Cat Scared of Strangers

Why is my cat scared of strangers or visitors?

Cats may be fearful of strangers or visitors for several reasons. A common reason is lack of experience with visitors when they were kittens. If cats were not introduced to different people during their socialization period (three to nine weeks of age), they may be more apprehensive of strangers as adults. Additionally, the arrival of visitors is often accompanied by other scary things such as knocking, large packages or suitcases being moved about, loud talking and laughing. Just like people, some cats simply possess more timid or less social personalities or temperaments. Studies have shown that kittens born to fearful fathers are often fearful themselves.

How can I make my cat more comfortable around visitors?

First, if this behavior is something new, be sure to have your cat checked by a veterinarian to rule out a physical cause.

To start, you’ll want to provide your cat with a safe area to go to before the strangers arrive. The safe area should be an out-of-the-way location, such as a back room, where the sound of knocking or the doorbell is muffled. In the safe area, your cat does not have to interact with your guests and, consequently, she can feel calm and relaxed there. Before guests arrive, the room should be set up with a comfortable resting place, water and a litter box, depending on the duration of their stay.

A few minutes before guests arrive, allow your cat to retreat to the safe room if she chooses. Once she’s inside, provide her with a special food treat and an interactive or food-dispensing toy to distract her and create positive associations with the presence of strangers in the house.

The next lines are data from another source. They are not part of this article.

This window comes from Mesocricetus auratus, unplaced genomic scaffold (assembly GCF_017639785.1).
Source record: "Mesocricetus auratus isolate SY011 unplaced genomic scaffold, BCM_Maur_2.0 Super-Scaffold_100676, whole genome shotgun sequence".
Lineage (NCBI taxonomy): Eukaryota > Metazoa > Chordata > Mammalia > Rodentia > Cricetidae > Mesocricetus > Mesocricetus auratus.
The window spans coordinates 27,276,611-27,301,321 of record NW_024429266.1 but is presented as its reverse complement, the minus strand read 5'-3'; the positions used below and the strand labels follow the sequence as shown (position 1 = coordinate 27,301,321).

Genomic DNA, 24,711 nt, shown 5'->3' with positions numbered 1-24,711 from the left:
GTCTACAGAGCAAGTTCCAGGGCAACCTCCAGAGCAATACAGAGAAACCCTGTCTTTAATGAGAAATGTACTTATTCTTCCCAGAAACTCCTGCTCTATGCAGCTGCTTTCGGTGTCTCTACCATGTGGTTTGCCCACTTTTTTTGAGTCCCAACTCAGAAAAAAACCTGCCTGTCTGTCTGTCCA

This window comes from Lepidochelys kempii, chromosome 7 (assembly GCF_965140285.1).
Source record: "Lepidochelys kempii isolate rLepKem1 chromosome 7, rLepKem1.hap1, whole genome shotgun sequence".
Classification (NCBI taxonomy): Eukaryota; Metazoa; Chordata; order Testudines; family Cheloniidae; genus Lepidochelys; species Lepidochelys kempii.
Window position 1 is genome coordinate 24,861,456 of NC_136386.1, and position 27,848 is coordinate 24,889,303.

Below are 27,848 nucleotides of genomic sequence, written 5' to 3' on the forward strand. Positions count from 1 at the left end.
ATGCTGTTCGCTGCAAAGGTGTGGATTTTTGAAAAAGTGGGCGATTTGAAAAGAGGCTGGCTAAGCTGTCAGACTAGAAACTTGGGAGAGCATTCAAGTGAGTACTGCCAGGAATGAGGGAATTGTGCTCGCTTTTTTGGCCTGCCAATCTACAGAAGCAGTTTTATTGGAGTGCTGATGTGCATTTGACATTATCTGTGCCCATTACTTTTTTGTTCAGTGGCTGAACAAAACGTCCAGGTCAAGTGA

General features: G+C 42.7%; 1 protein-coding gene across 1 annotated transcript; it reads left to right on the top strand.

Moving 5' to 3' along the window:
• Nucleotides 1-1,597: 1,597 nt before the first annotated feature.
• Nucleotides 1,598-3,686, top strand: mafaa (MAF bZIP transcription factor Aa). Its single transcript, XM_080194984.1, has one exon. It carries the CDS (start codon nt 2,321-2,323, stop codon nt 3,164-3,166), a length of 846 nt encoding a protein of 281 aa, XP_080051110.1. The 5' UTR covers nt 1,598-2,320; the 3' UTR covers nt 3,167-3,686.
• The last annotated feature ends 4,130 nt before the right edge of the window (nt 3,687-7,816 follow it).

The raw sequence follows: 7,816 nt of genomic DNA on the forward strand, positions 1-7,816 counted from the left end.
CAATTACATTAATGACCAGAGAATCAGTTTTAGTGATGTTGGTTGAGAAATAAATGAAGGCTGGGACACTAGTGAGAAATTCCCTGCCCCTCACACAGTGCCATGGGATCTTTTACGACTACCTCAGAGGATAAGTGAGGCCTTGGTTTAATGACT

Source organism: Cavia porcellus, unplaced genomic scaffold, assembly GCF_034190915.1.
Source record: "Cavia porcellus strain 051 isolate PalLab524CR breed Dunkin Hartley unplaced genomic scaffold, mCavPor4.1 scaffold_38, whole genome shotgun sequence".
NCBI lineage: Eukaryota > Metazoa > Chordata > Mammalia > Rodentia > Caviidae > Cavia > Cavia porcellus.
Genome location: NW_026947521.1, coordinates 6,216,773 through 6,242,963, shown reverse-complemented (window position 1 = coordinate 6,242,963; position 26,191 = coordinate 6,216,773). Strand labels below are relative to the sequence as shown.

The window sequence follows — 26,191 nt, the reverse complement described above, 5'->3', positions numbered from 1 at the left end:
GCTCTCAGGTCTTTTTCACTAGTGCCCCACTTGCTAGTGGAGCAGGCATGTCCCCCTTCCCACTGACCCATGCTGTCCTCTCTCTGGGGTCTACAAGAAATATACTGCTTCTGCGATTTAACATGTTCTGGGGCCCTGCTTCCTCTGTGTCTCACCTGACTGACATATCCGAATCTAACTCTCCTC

Next, you’ll need to follow a series of behavior modification steps to help your cat become more comfortable around visitors. Besides treats, toys or other rewards for your cat, you will need the help of a friend to act as the stranger coming to visit. The basic idea is that the “stranger” will stand at a distance from your cat, who will be rewarded for remaining calm in the stranger’s presence. Over multiple sessions, you will gradually decrease the distance between them until your cat is able to remain completely relaxed sitting next to the stranger.

Here are the steps to follow:

  1. Bring your cat into a large room and keep her near you. Then, ask your friend (the stranger) to slowly enter the room from a point as far from the cat as the room allows. You want to start with a distance between the stranger and your cat that is not troubling to the cat. At this distance, your cat should not exhibit any sign of anxiety, arousal or aggression toward the stranger. In other words, the cat feels safe at this distance. The actual distance will depend on your cat’s temperament and her familiarity with the stranger. For example, the starting distance between a very timid cat and a complete stranger may be larger than the starting distance between a bolder cat and a stranger she has met once or twice.